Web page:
Teaching that Matters for Migrant Students, or TEAMS project for short, uses TRAC log to capture the interactions of teachers and other school staff around supporting migrant students' integration in schools. Migrant students are defined as both first and second generation of students whose families moved from another country, and whose mother tongue is different from the official language(s) of instruction in the receiving systems.
TEAMS uses mixed-method social network analysis to collect data about teachers’ networks of support and collaboration, and ethnographic fieldwork in 6 schools form Sweden, Scotland and Finland to understand how teachers work with other actors within and beyond school to facilitate migrant students learning, cross-cultural socialisation and a sense of belonging to the school community.
TEAMS project is supported by the NordForsk’s Joint Nordic-UK Research Programme on Migration and Integration (Project no. 94935). The team gathers 15 researchers form the Universities of Edinburgh, Jyväskylä, Turku and Stockholm University, led by Dr Nataša Pantić form the University of Edinburgh. If you would like to discuss a study of migrant education in your context, please contact us at firstname.lastname@example.org. Learn more
Agents of Change Toolkit (ACT) project develops a toolkit for schools and teachers for planning, implementing a and evaluating change towards the achievement of the UN Sustainable Development Goals (SDGs). The toolkit consists of a step-by-step guide and resources such as serious games to enable an accessible, structured and engaging way of thinking through whole-school approaches to achieving the SDGs in different contexts. TRAC tool is incorporated in the ACToolkit to map collaborative networks in change processes.
Supported by the Scottish Universities Insight Institute, ACT project is a collaboration between researchers from the Universities of Edinburgh (Nataša Pantić), the Glasgow School of Art (Daisy Abbott), University of Dundee (Dianne Cantali) and professionals from the City of Edinburgh Council (Rosie McColl, Alison Humphreys), Glasgow City Council (Rachel Binnie) and Learning for Sustainability Scotland (Betsy King).Learn more
Making SENse of Teachers' Communities of Practice with Social and Epistemic Network Analysis is an interdisciplinary PhD project conducted by Barbara Dzieciatko at the University of Edinburgh, funded by the ESRC, supervised by Dr Nataša Pantić (Education), Professor Dragan Gašević (Informatics) and Dr Gil Viry (Sociology).
The project uses TRAC to conduct Social and Epistemic Network (SEN) analysis to understand change mechanisms in social practices of teachers’ Communities of Practice (CoPs) – a form of collaboration characterised by shared purposes and mutual support that can make a difference in teachers’ practices and students’ learning. Making SENse project asks how do teachers build such communities in the first place? CoPs are examined as social networks that shape and are shaped by teachers’ sense-making processes.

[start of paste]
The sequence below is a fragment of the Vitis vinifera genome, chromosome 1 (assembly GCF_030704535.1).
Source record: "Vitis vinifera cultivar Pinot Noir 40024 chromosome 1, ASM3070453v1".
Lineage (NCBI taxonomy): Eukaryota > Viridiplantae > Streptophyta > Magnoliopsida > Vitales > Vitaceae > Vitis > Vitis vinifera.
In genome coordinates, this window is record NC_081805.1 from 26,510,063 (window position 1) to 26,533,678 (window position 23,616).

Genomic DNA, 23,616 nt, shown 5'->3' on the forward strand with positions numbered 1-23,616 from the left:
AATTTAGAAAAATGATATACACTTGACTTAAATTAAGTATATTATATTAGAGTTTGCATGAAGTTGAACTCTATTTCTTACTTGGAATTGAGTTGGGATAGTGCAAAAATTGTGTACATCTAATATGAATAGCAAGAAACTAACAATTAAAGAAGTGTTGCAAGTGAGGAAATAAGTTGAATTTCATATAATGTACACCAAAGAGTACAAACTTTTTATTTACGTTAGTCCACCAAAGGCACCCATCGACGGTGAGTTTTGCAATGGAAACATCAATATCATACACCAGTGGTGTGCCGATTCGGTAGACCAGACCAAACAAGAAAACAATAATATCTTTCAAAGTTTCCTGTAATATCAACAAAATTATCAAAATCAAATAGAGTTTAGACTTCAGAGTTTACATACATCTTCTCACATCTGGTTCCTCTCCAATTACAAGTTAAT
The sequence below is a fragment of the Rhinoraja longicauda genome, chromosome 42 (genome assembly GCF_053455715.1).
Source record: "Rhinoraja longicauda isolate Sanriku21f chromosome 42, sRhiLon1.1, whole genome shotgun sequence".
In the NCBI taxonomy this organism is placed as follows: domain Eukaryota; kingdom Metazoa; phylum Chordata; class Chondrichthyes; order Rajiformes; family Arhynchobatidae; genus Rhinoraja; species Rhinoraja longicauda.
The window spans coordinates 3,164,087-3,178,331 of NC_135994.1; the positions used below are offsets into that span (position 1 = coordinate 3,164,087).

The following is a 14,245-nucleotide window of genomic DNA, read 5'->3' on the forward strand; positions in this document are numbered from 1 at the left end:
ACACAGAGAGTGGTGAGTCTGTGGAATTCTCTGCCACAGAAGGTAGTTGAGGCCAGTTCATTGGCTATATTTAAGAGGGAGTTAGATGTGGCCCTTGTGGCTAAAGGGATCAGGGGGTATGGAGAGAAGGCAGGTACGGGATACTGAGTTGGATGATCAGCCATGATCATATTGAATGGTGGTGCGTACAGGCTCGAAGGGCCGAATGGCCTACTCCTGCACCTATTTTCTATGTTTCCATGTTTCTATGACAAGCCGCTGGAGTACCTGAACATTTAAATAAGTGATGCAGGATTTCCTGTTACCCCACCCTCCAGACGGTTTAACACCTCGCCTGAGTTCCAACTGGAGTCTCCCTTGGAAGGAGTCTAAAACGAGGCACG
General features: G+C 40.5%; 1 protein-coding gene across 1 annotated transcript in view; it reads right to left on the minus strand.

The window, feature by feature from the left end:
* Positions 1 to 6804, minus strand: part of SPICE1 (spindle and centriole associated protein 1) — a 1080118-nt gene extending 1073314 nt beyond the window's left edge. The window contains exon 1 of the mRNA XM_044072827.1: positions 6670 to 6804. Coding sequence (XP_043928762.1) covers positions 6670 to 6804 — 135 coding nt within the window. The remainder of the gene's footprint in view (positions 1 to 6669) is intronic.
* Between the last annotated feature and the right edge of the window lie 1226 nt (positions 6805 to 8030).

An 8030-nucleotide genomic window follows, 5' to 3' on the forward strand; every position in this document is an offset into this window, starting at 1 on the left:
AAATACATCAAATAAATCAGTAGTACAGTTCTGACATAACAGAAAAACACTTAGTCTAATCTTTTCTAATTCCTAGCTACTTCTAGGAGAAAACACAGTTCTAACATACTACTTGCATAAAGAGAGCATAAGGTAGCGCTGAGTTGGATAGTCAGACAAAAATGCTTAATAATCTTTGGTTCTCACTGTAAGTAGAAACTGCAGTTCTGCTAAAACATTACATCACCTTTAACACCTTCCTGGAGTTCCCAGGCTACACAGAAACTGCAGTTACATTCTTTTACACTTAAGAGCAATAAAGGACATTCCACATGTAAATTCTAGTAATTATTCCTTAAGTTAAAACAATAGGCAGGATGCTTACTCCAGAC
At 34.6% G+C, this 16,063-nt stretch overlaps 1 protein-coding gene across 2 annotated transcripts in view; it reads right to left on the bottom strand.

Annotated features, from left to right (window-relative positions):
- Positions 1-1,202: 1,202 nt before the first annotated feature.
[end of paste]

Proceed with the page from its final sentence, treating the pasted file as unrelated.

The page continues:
Teacher agency for inclusion and the development of professional communities: A social and epistemic analysis study in schools of Santiago de Chile is a research project carried out by Dr. Constanza Herrera Seda and Dr. Jaime Retamal Salazar of the University of Santiago de Chile; Lic. Constanza Cárdenas Alarcón and Dr. Hugo Torres from the University of Chile, Dr. José Fuentes Sepúlveda from the University of Concepción, and Dr Nataša Pantić from the University of Edinburgh.
The collaboration of teachers with other actors in their community (for example, colleagues, families or other professionals) has been identified as an essential aspect to become agents of educational change. In this sense, the development of communities of practice, characterized by having shared purposes and support networks, allows teachers to collaborate to promote the participation and learning of all students, especially those who belong to vulnerable groups. International research has found evidence that collaboration between teachers is key to moving towards inclusive education. Nevertheless, there is still not enough scientific evidence to understand how teachers build these communities of practice and how teacher agency develops based on their constitution. This research project seeks to understand the development of the teaching agency for inclusion based on the analysis of social and epistemic networks of professional communities in six Chilean schools in the city of Santiago. This research considers the context of Chilean educational policy and the working conditions of Chilean teachers. Schools are diverse in their funding, socioeconomic context, and internal organization. This investigation consists of two stages, the first will use the TRAC tool and the second will be based on group interviews.
During the Covid pandemic educators showed a great deal of ingenuity in sustaining relationships, and supporting students remotely, involving various services, or forming on-line groups on social media platforms. The crisis reminded us that people, rather than physical buildings make the learning communities.
The research project The impact of Covid-19 on teaching practices, supported by the British Academy, uses TRAC alongside interviews to address an urgent need to understand how teachers have sustained relationships during crisis, and what can be learned from these experiences to inform virtual internships for teachers. The project is a collaboration between researchers from Monash University (led by Dr. Yi-Shan Tsai) and the University of Edinburgh (Dr. Nataša Pantić).Learn more